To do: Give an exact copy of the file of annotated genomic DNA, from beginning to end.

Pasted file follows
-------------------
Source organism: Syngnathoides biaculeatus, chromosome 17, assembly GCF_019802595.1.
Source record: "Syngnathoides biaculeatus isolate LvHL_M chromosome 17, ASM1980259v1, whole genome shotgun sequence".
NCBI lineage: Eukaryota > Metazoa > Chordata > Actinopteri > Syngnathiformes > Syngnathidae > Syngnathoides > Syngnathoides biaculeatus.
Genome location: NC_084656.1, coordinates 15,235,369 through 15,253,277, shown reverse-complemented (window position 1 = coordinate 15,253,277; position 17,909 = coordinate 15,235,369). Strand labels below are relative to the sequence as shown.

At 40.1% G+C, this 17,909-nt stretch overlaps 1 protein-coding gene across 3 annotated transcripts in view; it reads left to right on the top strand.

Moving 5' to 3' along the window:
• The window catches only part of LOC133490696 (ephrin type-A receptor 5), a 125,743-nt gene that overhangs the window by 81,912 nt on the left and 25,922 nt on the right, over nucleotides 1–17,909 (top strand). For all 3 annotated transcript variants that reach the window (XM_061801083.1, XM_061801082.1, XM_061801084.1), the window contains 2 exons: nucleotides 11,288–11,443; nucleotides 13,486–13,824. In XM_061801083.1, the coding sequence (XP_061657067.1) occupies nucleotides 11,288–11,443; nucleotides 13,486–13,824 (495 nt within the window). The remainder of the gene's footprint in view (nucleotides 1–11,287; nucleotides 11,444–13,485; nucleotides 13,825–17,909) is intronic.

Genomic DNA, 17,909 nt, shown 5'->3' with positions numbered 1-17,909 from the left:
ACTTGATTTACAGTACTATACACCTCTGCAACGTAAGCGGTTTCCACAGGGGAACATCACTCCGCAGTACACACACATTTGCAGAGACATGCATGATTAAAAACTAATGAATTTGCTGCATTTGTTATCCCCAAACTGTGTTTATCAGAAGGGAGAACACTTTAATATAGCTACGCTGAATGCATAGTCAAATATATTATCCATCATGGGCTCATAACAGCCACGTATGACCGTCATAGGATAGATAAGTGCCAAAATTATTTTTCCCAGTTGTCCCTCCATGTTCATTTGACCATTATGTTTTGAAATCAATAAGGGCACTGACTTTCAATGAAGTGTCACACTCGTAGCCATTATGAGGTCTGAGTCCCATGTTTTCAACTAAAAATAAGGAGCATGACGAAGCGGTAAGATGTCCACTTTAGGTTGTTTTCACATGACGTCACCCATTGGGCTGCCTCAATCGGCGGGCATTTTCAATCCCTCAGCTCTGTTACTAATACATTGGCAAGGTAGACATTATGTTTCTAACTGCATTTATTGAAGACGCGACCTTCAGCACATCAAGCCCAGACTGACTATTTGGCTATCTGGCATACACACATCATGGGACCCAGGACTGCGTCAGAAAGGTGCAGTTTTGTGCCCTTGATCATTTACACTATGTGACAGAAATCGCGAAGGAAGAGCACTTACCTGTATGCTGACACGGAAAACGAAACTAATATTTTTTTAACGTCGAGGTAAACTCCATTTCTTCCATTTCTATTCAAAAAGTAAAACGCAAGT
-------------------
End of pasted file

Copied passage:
Source organism: Syngnathoides biaculeatus, chromosome 17, assembly GCF_019802595.1.
Source record: "Syngnathoides biaculeatus isolate LvHL_M chromosome 17, ASM1980259v1, whole genome shotgun sequence".
NCBI lineage: Eukaryota > Metazoa > Chordata > Actinopteri > Syngnathiformes > Syngnathidae > Syngnathoides > Syngnathoides biaculeatus.
Genome location: NC_084656.1, coordinates 15,235,369 through 15,253,277, shown reverse-complemented (window position 1 = coordinate 15,253,277; position 17,909 = coordinate 15,235,369). Strand labels below are relative to the sequence as shown.

At 40.1% G+C, this 17,909-nt stretch overlaps 1 protein-coding gene across 3 annotated transcripts in view; it reads left to right on the top strand.

Moving 5' to 3' along the window:
• The window catches only part of LOC133490696 (ephrin type-A receptor 5), a 125,743-nt gene that overhangs the window by 81,912 nt on the left and 25,922 nt on the right, over nucleotides 1–17,909 (top strand). For all 3 annotated transcript variants that reach the window (XM_061801083.1, XM_061801082.1, XM_061801084.1), the window contains 2 exons: nucleotides 11,288–11,443; nucleotides 13,486–13,824. In XM_061801083.1, the coding sequence (XP_061657067.1) occupies nucleotides 11,288–11,443; nucleotides 13,486–13,824 (495 nt within the window). The remainder of the gene's footprint in view (nucleotides 1–11,287; nucleotides 11,444–13,485; nucleotides 13,825–17,909) is intronic.

Genomic DNA, 17,909 nt, shown 5'->3' with positions numbered 1-17,909 from the left:
ACTTGATTTACAGTACTATACACCTCTGCAACGTAAGCGGTTTCCACAGGGGAACATCACTCCGCAGTACACACACATTTGCAGAGACATGCATGATTAAAAACTAATGAATTTGCTGCATTTGTTATCCCCAAACTGTGTTTATCAGAAGGGAGAACACTTTAATATAGCTACGCTGAATGCATAGTCAAATATATTATCCATCATGGGCTCATAACAGCCACGTATGACCGTCATAGGATAGATAAGTGCCAAAATTATTTTTCCCAGTTGTCCCTCCATGTTCATTTGACCATTATGTTTTGAAATCAATAAGGGCACTGACTTTCAATGAAGTGTCACACTCGTAGCCATTATGAGGTCTGAGTCCCATGTTTTCAACTAAAAATAAGGAGCATGACGAAGCGGTAAGATGTCCACTTTAGGTTGTTTTCACATGACGTCACCCATTGGGCTGCCTCAATCGGCGGGCATTTTCAATCCCTCAGCTCTGTTACTAATACATTGGCAAGGTAGACATTATGTTTCTAACTGCATTTATTGAAGACGCGACCTTCAGCACATCAAGCCCAGACTGACTATTTGGCTATCTGGCATACACACATCATGGGACCCAGGACTGCGTCAGAAAGGTGCAGTTTTGTGCCCTTGATCATTTACACTATGTGACAGAAATCGCGAAGGAAGAGCACTTACCTGTATGCTGACACGGAAAACGAAACTAATATTTTTTTAACGTCGAGGTAAACTCCATTTCTTCCATTTCTATTCAAAAAGTAAAACGCAAGT